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Introducing Krasiczyn

The castle (016 671 8321; www.krasiczyn.com.pl; adult/concession 8/5zł; 9am-4pm) in the village of Krasiczyn (krah-shee-chin), just 11km southwest of Przemyśl, is called ‘the gem of the Polish Renaissance’. It’s in a landscaped 14-hectare park (adult/concession 1/0.50zł; dawn-dusk) with almost 100 different species of plants and trees.

Designed by Italian architect Galleazzo Appiani and built between 1592 and 1618 for the wealthy Krasicki family, the castle is more or less square and built around a ­spacious, partly arcaded courtyard, with four different cylindrical corner towers. The towers were meant to reflect the social order of the period and were named (clockwise from the southeastern corner) after God, the pope, the king and the nobility. The God Tower (Baszta Boska), topped with a dome, houses a chapel. The King Tower (Baszta Królewska), with its conical roof and little turrets, would make a lovely home for Rapunzel of long-hair fame. On the courtyard side of the castle walls are Renaissance sgraffiti decorations of Biblical scenes and Polish nobility.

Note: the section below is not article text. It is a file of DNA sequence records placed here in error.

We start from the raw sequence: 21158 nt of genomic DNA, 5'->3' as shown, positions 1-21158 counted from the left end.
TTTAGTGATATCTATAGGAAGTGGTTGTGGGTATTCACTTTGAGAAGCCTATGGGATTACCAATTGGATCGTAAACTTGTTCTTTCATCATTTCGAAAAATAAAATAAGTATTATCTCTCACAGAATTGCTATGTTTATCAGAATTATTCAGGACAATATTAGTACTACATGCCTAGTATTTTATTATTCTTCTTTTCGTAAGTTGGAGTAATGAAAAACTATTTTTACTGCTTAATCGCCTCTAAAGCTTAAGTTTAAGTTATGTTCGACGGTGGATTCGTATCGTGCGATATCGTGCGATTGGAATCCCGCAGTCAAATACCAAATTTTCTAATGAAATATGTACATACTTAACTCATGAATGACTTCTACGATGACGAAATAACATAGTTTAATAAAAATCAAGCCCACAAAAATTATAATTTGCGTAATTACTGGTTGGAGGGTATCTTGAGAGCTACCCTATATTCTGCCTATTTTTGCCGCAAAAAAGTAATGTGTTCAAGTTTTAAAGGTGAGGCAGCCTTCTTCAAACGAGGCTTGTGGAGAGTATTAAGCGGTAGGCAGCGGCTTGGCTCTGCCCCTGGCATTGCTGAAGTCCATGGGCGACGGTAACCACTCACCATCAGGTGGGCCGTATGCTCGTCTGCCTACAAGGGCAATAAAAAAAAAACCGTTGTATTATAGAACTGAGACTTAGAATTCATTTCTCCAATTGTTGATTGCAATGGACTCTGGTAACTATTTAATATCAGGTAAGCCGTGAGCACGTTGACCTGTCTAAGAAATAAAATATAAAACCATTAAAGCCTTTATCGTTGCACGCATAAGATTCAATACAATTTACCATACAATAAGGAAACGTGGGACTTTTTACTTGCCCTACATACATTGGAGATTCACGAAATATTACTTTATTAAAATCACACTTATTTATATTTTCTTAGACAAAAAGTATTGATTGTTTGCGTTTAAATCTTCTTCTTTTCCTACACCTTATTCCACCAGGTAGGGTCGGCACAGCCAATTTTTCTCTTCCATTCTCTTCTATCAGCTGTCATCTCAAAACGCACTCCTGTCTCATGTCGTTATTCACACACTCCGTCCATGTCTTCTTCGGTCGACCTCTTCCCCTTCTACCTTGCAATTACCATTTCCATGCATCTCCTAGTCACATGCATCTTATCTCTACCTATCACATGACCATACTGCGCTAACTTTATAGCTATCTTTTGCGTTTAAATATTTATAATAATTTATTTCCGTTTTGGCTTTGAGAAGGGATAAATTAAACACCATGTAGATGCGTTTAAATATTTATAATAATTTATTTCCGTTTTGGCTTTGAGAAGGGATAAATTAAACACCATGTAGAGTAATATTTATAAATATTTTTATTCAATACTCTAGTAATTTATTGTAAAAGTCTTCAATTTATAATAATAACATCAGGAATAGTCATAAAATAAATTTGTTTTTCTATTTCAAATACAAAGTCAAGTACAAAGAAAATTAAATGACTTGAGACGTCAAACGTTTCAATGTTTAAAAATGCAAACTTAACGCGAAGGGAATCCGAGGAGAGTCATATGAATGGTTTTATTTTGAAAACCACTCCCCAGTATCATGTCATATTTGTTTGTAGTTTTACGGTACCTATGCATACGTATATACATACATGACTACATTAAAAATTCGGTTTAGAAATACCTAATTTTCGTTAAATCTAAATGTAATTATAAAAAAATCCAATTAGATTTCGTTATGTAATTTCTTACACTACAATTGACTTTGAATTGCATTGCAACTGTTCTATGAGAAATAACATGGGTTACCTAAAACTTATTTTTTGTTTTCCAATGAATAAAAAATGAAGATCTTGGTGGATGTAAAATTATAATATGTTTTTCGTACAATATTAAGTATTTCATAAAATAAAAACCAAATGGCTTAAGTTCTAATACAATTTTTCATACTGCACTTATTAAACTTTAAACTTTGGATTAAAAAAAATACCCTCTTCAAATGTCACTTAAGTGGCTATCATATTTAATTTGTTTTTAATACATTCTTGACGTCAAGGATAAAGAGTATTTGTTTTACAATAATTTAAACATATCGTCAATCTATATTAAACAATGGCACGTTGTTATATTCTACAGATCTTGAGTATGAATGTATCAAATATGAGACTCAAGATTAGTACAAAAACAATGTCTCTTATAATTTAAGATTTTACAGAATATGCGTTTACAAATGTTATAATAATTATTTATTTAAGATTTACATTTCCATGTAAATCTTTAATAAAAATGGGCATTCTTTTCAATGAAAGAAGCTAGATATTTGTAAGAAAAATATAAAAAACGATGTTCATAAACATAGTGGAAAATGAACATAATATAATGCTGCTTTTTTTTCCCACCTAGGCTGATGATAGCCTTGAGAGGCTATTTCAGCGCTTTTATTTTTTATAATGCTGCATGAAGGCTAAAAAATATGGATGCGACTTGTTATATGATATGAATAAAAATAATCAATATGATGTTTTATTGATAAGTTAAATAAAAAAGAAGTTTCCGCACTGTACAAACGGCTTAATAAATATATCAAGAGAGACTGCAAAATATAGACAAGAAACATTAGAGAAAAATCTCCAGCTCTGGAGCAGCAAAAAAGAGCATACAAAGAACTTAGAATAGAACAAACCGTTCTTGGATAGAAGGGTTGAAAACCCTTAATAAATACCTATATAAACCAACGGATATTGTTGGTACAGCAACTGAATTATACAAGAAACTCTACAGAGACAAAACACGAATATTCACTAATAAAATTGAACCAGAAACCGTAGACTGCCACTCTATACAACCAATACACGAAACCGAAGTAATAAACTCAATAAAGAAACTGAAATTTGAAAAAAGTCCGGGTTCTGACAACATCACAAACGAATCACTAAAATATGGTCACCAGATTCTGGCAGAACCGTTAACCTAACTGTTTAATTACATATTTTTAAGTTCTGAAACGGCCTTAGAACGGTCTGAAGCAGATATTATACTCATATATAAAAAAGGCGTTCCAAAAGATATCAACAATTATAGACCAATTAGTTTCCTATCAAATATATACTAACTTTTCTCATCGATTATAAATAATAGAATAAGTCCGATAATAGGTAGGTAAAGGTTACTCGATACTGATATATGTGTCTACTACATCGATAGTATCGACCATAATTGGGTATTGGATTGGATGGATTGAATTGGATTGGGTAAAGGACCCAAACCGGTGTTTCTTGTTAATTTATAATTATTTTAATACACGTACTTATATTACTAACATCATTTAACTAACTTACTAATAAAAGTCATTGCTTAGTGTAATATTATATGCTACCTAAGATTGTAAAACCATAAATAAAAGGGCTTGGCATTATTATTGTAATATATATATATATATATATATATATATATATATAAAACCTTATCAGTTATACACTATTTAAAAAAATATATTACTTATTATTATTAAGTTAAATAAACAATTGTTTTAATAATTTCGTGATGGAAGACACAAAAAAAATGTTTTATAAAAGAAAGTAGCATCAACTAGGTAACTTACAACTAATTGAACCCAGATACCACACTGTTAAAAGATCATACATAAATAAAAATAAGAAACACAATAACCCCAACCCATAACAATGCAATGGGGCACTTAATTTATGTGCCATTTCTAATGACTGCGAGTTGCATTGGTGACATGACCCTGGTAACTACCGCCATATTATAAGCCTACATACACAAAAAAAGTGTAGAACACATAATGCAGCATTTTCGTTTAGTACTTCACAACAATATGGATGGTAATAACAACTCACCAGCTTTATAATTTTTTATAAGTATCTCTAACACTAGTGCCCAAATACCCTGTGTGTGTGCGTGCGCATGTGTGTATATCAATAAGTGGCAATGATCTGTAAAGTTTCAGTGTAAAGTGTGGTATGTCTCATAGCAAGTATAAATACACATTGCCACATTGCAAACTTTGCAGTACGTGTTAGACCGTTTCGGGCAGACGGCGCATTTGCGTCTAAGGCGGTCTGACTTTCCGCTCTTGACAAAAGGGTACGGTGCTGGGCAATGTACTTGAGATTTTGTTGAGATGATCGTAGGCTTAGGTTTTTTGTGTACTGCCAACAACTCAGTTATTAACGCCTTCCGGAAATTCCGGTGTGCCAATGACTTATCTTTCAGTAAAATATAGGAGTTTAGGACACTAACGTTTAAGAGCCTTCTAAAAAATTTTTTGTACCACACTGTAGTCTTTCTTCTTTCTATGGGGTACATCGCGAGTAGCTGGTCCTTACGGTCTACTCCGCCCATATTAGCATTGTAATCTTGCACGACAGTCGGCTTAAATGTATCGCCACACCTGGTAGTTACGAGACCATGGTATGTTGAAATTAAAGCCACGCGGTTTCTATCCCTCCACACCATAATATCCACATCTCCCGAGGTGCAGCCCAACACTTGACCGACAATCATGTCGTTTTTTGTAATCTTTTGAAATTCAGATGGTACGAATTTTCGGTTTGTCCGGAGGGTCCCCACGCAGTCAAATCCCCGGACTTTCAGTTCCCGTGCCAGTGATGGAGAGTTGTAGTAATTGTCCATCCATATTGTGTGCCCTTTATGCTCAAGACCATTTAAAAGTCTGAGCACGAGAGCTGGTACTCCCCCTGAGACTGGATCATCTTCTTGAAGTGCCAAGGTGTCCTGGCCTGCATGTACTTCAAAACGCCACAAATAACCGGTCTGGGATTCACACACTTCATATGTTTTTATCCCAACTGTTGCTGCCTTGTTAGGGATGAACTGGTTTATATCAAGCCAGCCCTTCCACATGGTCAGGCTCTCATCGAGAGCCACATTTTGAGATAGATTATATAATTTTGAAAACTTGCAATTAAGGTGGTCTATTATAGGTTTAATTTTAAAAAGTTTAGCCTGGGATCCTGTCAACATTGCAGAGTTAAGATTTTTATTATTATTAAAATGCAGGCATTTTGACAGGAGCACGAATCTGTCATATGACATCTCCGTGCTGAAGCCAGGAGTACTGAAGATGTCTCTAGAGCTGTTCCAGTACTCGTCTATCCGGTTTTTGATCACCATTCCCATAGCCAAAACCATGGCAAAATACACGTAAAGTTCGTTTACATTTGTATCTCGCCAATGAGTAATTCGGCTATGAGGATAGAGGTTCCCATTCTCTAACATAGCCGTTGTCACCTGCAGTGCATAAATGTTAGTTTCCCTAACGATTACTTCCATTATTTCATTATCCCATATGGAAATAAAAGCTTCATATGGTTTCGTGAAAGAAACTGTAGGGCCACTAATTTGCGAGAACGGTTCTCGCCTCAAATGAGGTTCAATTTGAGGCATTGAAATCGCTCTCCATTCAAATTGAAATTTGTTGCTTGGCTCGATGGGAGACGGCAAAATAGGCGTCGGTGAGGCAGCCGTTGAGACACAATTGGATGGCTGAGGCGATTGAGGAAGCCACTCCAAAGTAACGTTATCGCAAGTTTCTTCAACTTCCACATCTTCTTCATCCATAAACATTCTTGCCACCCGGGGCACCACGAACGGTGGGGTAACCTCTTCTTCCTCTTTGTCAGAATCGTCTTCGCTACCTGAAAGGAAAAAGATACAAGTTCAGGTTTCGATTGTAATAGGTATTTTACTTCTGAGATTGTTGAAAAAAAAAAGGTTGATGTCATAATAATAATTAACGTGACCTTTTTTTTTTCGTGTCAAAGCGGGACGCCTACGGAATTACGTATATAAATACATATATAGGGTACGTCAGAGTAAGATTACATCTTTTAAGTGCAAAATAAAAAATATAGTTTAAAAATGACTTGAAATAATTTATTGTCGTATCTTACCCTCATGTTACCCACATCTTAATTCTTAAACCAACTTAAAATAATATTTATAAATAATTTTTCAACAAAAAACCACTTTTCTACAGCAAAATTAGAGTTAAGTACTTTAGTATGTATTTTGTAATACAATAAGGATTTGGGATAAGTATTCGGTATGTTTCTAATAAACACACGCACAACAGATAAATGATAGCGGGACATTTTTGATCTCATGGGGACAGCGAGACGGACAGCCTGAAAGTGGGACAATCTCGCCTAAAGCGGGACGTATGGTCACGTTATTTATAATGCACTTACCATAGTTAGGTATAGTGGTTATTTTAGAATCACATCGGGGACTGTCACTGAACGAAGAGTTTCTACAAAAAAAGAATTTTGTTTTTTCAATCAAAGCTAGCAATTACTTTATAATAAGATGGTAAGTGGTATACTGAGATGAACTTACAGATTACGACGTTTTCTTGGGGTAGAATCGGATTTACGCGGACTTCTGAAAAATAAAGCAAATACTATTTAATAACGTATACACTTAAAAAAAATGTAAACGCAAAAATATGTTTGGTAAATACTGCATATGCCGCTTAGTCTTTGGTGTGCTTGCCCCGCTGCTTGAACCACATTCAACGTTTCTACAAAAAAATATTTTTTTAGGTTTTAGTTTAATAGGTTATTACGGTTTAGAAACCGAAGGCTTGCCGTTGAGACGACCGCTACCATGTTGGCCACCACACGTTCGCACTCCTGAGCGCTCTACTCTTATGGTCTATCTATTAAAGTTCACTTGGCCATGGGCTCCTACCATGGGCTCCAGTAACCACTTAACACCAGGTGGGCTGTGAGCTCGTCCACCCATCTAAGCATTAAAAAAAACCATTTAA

The courtyard and three of the corner towers can be visited on a guided tour (in Polish only), which departs on the hour.